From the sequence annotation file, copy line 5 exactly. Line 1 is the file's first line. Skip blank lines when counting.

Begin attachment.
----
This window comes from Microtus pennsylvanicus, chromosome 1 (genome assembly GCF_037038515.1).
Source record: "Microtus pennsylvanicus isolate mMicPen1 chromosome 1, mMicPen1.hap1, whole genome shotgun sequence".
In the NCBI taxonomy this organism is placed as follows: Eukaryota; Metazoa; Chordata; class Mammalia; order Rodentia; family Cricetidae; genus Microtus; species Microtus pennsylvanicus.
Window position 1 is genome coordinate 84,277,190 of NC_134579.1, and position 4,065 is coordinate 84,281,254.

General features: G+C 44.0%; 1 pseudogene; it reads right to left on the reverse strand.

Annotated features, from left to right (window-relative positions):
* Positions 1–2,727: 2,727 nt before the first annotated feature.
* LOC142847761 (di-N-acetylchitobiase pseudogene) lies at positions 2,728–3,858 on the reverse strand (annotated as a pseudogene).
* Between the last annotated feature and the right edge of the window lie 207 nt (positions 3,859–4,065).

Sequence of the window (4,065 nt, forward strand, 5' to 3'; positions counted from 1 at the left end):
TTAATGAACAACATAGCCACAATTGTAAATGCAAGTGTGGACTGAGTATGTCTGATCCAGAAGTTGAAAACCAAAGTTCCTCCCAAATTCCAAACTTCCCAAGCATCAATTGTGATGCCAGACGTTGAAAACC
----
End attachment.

General features: G+C 44.0%; 1 pseudogene; it reads right to left on the reverse strand.